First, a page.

Book Review: Philosopher’s War by Tom Miller

Publishing Date: July 2019

Publisher: Simon and Schuster

ISBN: 9781476778181

Genre: Fantasy

Rating: 3.4/5

Publisher’s Description: Thanks to a stunning flying performance and a harrowing shootout in the streets of Boston, Robert Canderelli Weekes’s lifelong dream has come true: he’s the first male allowed to join the US Sigilry Corps’s Rescue and Evacuation service, an elite, all-woman team of flying medics.

Review: This novel follows in the footsteps of ” Philosopher’s Flight” continuing with the life of Robert as he embarks to Europe for the war effort.

What distinguishes this series is not only the story line that has that steampunk vibe coupled with an alternate Earth history, but the writing. The prose just captures you from page to page and creates interesting events and characters in the process. Robert continues to grow in character which is a testament to the writers ability to utilize movement to provide depth.

War is hell. And in this story the gruesome aspects are not shied away from. The gore did not detract from the story line but rather highlighted the direness of the situation while elevating the poignant aspects.

Where the novel falls down is the main plot and scene extension. The “Mutiny” is not really grounded in anything substantive and drives the novel to completion without adequate content. Some of the scenes were fairly long and lacked the alacrity that made the prior novel so good. Some of the supporting characters were not built with enough depth to place them firmly in your imagination thereby rendering them more an irritant than a valuable source of entertainment.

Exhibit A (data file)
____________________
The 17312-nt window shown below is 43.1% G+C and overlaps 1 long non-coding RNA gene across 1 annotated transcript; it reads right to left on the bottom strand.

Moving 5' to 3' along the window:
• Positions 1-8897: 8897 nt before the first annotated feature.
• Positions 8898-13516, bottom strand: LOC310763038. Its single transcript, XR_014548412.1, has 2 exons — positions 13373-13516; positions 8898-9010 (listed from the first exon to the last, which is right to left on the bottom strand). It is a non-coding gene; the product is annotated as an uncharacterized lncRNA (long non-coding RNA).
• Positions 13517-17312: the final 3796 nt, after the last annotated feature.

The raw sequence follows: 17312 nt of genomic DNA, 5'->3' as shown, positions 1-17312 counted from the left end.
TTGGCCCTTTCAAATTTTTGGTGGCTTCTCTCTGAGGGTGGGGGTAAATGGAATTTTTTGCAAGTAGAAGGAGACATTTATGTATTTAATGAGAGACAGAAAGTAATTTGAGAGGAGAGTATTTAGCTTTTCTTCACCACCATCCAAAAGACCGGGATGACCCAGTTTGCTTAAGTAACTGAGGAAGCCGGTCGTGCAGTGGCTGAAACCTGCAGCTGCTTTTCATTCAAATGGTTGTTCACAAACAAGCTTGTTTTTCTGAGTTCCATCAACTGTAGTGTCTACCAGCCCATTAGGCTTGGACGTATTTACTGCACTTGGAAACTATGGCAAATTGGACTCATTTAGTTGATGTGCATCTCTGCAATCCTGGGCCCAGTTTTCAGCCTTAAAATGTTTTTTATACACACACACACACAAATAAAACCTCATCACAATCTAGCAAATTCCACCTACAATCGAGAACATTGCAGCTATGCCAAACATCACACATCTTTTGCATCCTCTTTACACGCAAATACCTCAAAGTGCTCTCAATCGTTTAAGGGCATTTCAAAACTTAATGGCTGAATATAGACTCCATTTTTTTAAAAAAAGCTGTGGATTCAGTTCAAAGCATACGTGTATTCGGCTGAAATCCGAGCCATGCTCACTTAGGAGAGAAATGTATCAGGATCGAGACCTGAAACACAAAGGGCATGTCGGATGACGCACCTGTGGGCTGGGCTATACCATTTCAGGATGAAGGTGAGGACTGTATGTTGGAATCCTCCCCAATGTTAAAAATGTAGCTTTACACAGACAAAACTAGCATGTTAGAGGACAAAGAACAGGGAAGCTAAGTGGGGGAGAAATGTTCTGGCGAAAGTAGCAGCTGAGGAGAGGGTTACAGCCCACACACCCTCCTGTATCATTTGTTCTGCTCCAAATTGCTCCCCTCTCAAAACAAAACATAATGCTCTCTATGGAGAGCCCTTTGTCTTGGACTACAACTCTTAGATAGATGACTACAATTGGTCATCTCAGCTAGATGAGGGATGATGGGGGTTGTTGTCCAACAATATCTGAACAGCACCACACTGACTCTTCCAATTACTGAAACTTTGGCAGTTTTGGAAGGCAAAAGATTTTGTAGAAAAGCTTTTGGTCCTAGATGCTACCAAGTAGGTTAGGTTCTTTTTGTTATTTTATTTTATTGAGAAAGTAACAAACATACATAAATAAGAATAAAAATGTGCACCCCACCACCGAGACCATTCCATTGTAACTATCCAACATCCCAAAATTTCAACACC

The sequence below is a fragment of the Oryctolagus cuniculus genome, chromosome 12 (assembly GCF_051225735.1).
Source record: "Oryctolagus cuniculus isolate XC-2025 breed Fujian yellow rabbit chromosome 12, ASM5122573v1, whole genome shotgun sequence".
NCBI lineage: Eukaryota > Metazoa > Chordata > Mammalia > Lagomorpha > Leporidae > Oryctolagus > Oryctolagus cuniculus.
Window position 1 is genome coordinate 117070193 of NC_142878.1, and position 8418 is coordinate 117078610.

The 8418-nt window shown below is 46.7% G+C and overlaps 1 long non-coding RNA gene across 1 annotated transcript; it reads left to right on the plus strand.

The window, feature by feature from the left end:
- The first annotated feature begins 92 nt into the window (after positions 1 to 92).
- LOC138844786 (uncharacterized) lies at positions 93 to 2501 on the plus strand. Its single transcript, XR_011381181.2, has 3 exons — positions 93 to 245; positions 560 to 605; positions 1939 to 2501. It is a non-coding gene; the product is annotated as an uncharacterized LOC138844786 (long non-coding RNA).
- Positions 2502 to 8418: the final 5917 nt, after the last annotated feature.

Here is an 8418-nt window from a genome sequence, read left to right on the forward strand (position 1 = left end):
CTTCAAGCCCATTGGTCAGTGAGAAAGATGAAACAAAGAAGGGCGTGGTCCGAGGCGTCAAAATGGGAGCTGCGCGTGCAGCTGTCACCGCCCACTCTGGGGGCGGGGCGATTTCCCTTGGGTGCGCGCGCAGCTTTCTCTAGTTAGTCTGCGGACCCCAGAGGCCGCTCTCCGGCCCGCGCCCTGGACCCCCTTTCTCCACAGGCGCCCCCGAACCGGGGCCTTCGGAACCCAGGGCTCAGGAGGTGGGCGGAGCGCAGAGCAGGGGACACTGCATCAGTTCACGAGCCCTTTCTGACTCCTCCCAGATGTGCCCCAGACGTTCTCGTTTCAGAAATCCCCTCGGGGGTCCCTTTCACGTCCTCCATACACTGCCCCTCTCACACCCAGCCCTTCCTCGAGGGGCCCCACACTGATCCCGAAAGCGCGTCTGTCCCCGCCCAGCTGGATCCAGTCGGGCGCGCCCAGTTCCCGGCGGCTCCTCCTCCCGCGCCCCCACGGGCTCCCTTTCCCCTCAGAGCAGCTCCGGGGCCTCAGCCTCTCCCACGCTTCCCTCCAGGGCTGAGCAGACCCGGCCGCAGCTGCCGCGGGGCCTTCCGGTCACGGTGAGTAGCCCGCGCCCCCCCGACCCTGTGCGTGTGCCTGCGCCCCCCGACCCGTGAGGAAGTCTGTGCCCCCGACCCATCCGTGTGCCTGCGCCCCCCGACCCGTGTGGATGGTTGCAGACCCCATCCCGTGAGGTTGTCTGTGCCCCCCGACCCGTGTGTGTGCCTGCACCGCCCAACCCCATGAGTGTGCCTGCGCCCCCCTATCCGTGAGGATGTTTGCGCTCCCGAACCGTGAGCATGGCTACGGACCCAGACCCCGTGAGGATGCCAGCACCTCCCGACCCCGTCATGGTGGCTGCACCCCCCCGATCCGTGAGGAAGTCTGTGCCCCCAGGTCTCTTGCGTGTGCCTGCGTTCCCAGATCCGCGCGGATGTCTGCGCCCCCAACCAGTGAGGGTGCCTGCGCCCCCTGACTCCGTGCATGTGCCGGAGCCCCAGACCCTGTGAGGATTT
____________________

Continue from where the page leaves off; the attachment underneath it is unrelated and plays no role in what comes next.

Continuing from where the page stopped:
I still had a fairly good time reading this but gave a lower rating as it did not continue to build upon the first novel in exemplary fashion.

Book Review: Rijel 12 by King Everett Medlin


Publishing Date: November 2018

Publisher: Chandra

ISBN: 9781949964028

Genre: SciFi

Rating: DNF

Publisher’s Description: The remote Intergalactic Penal Colony on the planet Rijel 12 is a very profitable enterprise. Its desolate surface is an uninhabitable wasteland relentlessly scorched by its sun, but inside the planet is a vast treasure trove of the most precious resources in the galaxy.

Prisoners sentenced to Rijel 12 know it’s a one-way ticket. It used to be a convict would serve their time and come home. That stopped a while ago. Inmates are forced to work the mines in wretched conditions and the death rate is staggering. Luckily for the warden, new inmates arrive monthly to replenish the labor pool. Business has never been better.

Review: I had a hard time finishing this novel, so I didn’t. I thought the lengthy explanations and exhaustive backstory would subside in favor of the characters interacting in real time. Sadly, the story line is lost in the clutter of lengthy setups to each scene. Additionally the poor Science part of the Fiction is lacking as well. A mining planet that the overseers somehow pump oxygen into, so that the miners can survive, is never adequately explained as are many other instances.


Book Review: Terminal Uprising by Jim C. Hines

Publishing Date: February 2019

Publisher: DAW

ISBN: 9780756412777

Genre: ScFi

Rating: DNF